(1)    the FCC failed to conclude that the Tribunal erred jurisdictionally because the Tribunal did not take into account relevant matters, and took into account irrelevant matters, in determining the review – namely that it erred in law in determining that cl 485.213 of Sch 2 to the Regulations required the Appellant to show that he had applied for an Australian Federal Police check at the time the visa was applied for and the FCC erred in determining that cl 485.213 was a criterion relevant to whether the Appellant’s visa application was validly lodged, as opposed to it having been a criterion relevant to the grant of the visa; and

(2)    the FCC erred and denied the Appellant procedural fairness by failing to produce written reasons for the orders made on 21 August 2018.


15    In respect of item (1) above, the FCC’s conclusion that the Appellant did not meet cl 485.213 was correct and no error is manifest in the primary judge’s reasons. This is for the following reasons.

16    First, cl 485.213 is a requirement for the grant of the visa. It does not go to the question of the validity of the visa application. This is because the criteria for the validity of a visa application for the Subclass 485 Visa are contained in Sch 1 to the Regulations, not Sch 2 (where Pt 485 is contained). The FCC understood this (see [9] of the primary judge’s reasons). To the extent that the Appellant’s complaint is actually, as in Mir, that the FCC should have found that a failure to comply with cl 485.213 simply meant that there was no valid visa application and that there is was no basis to refuse the grant of the visa, this cannot be sustained for the same reason.

17    Secondly, the language deployed in cl 485.213 makes it plain that there are two temporal elements that need to be satisfied: (a) evidence of the visa applicant having applied for the Australian Federal Police check in the 12 months immediately preceding the date of lodging the visa application; and (b) that evidence of such a step having been already taken ‘accompanied’ the visa application at the time the application is made. In this proceeding, it is clear that there was no evidence of the Appellant having applied for the Australian Federal Police check in the 12 months immediately preceding 24 August 2016. Indeed, the negative response and the Appellant’s confirmatory evidence before the Tribunal make it clear that it was quite open to the Tribunal to positively conclude that the Appellant had not satisfied either temporal element in cl 485.213.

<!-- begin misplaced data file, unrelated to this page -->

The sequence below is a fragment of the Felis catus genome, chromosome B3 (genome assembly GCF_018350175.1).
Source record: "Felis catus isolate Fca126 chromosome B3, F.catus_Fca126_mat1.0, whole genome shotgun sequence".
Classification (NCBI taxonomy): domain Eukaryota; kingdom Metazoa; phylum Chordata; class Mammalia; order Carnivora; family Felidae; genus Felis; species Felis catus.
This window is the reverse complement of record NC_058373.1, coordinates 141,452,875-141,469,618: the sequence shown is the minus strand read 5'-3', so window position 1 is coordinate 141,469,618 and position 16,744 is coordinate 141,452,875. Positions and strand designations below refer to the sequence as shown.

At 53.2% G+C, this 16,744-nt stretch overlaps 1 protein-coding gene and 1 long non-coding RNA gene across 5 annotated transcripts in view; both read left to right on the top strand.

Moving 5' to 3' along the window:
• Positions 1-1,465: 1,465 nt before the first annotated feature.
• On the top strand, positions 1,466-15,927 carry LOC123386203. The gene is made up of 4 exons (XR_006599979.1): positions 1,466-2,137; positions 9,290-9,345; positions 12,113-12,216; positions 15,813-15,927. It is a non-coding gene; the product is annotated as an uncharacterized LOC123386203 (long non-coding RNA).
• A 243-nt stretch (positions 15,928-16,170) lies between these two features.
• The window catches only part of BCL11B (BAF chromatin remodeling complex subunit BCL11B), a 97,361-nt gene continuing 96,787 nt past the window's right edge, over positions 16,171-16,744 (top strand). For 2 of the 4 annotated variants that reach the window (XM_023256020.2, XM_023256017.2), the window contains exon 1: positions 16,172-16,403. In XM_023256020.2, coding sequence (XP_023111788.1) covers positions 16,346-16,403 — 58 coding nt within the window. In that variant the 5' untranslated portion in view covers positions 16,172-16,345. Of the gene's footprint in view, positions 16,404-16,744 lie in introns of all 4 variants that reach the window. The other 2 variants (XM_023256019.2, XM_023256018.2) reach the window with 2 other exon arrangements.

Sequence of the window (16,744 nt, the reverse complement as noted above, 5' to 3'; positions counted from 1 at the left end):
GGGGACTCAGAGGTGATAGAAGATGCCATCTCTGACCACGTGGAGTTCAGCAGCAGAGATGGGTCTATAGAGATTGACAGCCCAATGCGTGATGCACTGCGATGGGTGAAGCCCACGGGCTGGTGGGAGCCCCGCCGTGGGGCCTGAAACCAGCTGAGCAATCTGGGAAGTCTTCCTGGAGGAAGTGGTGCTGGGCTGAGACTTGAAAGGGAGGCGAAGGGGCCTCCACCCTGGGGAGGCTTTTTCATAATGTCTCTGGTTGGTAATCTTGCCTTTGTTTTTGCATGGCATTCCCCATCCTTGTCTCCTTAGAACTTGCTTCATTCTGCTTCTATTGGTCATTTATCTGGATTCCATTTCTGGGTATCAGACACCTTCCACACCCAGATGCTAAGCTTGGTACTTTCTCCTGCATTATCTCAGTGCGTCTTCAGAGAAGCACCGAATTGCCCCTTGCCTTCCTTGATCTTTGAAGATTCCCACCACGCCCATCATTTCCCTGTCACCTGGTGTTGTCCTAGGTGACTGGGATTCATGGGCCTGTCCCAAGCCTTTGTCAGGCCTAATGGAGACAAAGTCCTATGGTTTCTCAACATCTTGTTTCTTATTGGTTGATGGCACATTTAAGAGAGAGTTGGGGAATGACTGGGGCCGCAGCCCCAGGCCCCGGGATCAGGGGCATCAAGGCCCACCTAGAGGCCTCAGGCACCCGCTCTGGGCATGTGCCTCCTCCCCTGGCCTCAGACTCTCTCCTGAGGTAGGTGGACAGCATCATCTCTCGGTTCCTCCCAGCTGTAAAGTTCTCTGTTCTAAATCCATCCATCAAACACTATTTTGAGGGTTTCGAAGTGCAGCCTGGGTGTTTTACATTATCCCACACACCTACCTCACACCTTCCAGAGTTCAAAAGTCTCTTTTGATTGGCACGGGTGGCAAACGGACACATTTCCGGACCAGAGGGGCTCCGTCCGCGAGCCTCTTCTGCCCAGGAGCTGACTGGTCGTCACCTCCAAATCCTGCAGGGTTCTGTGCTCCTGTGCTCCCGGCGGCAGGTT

18    For these reasons, item (1) above is without merit and is not accepted by this Court.

19    As to item (2) above, there can be no denial of procedural fairness in the FCC giving ex tempore reasons and later providing those settled reasons in writing to the Appellant.

20    The Appellant was present at the time the FCC delivered its ex tempore reasons and the FCC provided its settled written reasons to the Appellant. It has long been accepted that a judge may deliver ex tempore reasons in appropriate circumstances, and later reduce those reasons to to written reasons, including for the purposes of making non-substantive alterations. The Appellant has not been prejudiced in any way from bringing his appeal to this Court by reason of the timing of the settled written reasons of the primary judge. Accordingly, item (2) above is without merit.


21    The appeal to this Court should be dismissed with costs.

I certify that the preceding twenty-one (21) numbered paragraphs are a true copy of the Reasons for Judgment herein of the Honourable Justice Middleton.


Dated:    7 March 2019